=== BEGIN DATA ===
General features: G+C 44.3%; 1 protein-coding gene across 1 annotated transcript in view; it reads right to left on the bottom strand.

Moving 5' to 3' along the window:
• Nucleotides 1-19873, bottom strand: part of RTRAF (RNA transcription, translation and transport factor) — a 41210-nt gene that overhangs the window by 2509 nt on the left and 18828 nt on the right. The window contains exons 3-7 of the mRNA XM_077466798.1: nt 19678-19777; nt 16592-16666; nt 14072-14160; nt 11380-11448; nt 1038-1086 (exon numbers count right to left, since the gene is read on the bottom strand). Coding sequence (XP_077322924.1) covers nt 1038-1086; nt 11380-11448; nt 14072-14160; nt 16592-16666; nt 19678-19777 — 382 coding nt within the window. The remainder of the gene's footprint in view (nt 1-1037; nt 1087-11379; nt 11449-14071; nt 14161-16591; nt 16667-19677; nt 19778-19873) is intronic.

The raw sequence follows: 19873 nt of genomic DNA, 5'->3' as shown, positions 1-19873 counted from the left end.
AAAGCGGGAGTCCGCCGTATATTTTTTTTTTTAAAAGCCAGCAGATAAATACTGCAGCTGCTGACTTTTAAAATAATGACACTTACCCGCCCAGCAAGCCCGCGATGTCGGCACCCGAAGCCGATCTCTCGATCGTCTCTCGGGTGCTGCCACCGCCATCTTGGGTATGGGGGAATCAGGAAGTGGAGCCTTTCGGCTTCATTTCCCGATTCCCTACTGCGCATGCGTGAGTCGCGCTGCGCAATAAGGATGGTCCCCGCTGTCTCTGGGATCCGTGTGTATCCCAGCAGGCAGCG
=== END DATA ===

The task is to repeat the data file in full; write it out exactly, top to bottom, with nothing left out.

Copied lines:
General features: G+C 44.3%; 1 protein-coding gene across 1 annotated transcript in view; it reads right to left on the bottom strand.

Moving 5' to 3' along the window:
• Nucleotides 1-19873, bottom strand: part of RTRAF (RNA transcription, translation and transport factor) — a 41210-nt gene that overhangs the window by 2509 nt on the left and 18828 nt on the right. The window contains exons 3-7 of the mRNA XM_077466798.1: nt 19678-19777; nt 16592-16666; nt 14072-14160; nt 11380-11448; nt 1038-1086 (exon numbers count right to left, since the gene is read on the bottom strand). Coding sequence (XP_077322924.1) covers nt 1038-1086; nt 11380-11448; nt 14072-14160; nt 16592-16666; nt 19678-19777 — 382 coding nt within the window. The remainder of the gene's footprint in view (nt 1-1037; nt 1087-11379; nt 11449-14071; nt 14161-16591; nt 16667-19677; nt 19778-19873) is intronic.

The raw sequence follows: 19873 nt of genomic DNA, 5'->3' as shown, positions 1-19873 counted from the left end.
AAAGCGGGAGTCCGCCGTATATTTTTTTTTTTAAAAGCCAGCAGATAAATACTGCAGCTGCTGACTTTTAAAATAATGACACTTACCCGCCCAGCAAGCCCGCGATGTCGGCACCCGAAGCCGATCTCTCGATCGTCTCTCGGGTGCTGCCACCGCCATCTTGGGTATGGGGGAATCAGGAAGTGGAGCCTTTCGGCTTCATTTCCCGATTCCCTACTGCGCATGCGTGAGTCGCGCTGCGCAATAAGGATGGTCCCCGCTGTCTCTGGGATCCGTGTGTATCCCAGCAGGCAGCG